While Nvidia may be best-known for their popular GeForce line of gaming GPUs, those are far from the only products the company sells. Nvidia's Quadro GPUs, for example, are geared more towards industrial design and advanced special effects rendering than gaming.
At the GPU Technology Conference on Tuesday, company CEO Jensen Huang unveiled the next evolution of their commercial supercomputer, simply dubbed the DGX-2.
Much like the DGX-1, the DGX-2 is geared towards machine learning and AI research in general. That said, despite being announced a mere 6 months after the DGX-1 officially began shipping out, the DGX-2 is roughly 10 times as fast as its predecessor.
Weighing in at a whopping 350lb, it isn't hard to see how Nvidia pulled off that speed increase; the DGX-2 is filled to the brim with top-of-the-line hardware. To begin with, the system houses an impressive array of 16 Tesla V100 GPUs spread across two separate GPU boards.
Each V100 contains 32GB of HBM2 memory, adding up to 512GB in total. The system also contains 1.5TB of standard RAM and two Intel Xeon Platinum CPUs. If storage space is your primary concern, the DGX-2 will launch with 30TB of NVME SSD storage by default.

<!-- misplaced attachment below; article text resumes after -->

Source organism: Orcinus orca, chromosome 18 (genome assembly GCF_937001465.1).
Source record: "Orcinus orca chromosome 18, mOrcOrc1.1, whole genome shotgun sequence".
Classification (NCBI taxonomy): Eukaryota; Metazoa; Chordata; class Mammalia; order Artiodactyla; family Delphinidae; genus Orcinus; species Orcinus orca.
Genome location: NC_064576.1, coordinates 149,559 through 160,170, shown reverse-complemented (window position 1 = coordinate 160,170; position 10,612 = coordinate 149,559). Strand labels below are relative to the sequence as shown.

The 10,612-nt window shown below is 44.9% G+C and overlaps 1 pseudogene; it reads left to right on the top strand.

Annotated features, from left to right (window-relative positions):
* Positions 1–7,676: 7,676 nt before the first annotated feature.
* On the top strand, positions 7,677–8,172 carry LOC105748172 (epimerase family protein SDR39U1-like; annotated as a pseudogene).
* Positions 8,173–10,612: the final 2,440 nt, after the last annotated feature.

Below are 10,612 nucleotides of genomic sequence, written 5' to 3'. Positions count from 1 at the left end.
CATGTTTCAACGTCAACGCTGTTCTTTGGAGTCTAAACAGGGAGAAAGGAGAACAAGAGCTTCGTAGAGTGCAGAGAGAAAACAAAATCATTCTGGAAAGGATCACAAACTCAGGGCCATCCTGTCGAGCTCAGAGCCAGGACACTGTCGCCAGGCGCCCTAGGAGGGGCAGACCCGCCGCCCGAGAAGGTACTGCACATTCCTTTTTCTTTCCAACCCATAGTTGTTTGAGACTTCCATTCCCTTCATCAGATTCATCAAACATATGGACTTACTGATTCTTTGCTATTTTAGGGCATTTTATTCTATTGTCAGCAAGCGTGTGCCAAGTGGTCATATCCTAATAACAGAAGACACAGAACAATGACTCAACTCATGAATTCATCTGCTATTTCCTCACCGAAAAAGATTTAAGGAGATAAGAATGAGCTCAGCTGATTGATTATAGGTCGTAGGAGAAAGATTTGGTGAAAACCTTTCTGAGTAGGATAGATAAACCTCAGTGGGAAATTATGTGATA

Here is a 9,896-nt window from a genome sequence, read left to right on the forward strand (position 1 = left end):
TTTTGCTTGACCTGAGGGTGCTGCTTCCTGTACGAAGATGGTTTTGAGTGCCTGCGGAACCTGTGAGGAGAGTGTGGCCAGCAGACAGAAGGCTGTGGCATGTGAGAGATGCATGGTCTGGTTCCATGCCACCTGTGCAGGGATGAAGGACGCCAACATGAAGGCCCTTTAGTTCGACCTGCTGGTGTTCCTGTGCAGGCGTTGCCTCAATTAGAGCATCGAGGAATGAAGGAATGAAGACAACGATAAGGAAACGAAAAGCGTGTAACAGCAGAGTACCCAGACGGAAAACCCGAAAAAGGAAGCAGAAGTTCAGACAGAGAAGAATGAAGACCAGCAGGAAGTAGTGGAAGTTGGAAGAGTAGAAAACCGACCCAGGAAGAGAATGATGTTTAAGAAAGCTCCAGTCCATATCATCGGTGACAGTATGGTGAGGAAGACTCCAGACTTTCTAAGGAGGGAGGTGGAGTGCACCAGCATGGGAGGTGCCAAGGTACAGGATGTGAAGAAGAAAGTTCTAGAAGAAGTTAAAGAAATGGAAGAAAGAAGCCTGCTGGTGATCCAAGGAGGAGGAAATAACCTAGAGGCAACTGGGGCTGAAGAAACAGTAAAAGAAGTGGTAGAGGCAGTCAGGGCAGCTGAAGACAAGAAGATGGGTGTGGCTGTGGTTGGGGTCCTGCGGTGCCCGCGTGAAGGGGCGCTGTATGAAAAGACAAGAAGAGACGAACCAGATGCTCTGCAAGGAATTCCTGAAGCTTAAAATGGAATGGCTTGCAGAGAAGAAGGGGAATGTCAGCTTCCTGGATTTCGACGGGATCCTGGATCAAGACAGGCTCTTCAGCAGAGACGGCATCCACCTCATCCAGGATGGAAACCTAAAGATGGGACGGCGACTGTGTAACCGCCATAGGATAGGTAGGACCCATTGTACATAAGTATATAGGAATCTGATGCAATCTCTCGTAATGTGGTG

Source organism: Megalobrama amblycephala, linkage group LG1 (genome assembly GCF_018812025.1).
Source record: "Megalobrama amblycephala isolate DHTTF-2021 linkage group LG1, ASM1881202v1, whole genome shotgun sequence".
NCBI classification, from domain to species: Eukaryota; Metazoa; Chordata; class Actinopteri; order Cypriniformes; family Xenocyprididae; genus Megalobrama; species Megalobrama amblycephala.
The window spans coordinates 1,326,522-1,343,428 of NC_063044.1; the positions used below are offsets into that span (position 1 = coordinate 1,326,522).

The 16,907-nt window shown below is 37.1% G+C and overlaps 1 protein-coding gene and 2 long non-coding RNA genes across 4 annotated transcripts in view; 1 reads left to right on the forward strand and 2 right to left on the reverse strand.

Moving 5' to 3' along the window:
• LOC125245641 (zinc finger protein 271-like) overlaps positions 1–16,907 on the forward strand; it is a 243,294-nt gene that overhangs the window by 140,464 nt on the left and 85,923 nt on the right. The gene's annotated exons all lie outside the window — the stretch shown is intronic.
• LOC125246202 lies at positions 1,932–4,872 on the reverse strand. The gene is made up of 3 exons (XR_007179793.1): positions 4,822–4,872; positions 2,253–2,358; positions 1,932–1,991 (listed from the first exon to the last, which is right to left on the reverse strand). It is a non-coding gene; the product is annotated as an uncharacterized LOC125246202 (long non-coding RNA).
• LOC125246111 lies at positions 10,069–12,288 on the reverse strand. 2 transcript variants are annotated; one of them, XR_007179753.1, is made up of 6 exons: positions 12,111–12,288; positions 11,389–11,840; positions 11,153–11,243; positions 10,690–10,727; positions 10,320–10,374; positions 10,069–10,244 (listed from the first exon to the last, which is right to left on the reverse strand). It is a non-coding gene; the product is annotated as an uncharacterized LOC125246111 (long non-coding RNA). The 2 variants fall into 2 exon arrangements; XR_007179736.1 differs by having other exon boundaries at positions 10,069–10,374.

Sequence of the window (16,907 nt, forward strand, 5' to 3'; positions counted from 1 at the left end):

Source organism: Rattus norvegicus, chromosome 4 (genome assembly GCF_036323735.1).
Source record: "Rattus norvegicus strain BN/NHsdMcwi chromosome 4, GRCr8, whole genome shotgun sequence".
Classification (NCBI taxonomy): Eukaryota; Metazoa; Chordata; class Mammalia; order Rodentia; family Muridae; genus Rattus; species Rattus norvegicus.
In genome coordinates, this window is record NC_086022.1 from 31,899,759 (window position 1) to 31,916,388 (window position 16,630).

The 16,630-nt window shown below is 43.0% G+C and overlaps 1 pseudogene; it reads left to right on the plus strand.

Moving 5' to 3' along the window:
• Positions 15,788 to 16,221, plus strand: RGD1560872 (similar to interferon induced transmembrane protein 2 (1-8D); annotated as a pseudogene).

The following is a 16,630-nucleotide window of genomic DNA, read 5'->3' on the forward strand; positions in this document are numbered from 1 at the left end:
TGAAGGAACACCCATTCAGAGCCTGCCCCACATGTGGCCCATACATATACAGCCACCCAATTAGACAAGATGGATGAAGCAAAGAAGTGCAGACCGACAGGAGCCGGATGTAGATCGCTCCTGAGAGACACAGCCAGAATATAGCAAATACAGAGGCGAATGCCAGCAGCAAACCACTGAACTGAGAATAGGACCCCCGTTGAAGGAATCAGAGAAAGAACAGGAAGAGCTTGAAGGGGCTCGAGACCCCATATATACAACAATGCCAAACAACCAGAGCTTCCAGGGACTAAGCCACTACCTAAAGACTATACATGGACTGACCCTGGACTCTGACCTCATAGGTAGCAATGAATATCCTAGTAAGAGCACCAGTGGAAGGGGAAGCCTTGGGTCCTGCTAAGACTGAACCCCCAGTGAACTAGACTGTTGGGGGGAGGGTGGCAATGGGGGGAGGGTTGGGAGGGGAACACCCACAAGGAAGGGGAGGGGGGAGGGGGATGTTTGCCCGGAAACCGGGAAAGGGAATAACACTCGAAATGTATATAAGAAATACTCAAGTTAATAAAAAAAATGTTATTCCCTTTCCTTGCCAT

"The extraordinary advances of deep learning only hint at what is still to come," said Huang. "Many of these advances stand on NVIDIA’s deep learning platform, which has quickly become the world’s standard. We are dramatically enhancing our platform’s performance at a pace far exceeding Moore’s law, enabling breakthroughs that will help revolutionize healthcare, transportation, science exploration and countless other areas."
Whether or not Nvidia's lofty ambitions will come to pass remains to be seen but machine learning companies will be able to see for themselves soon enough. If you handle equipment acquisition for such a company and you can stomach its $399,000 price tag, the DGX-2 is available to order right now. The supercomputer is expected to ship out to customers sometime in Q3 2018.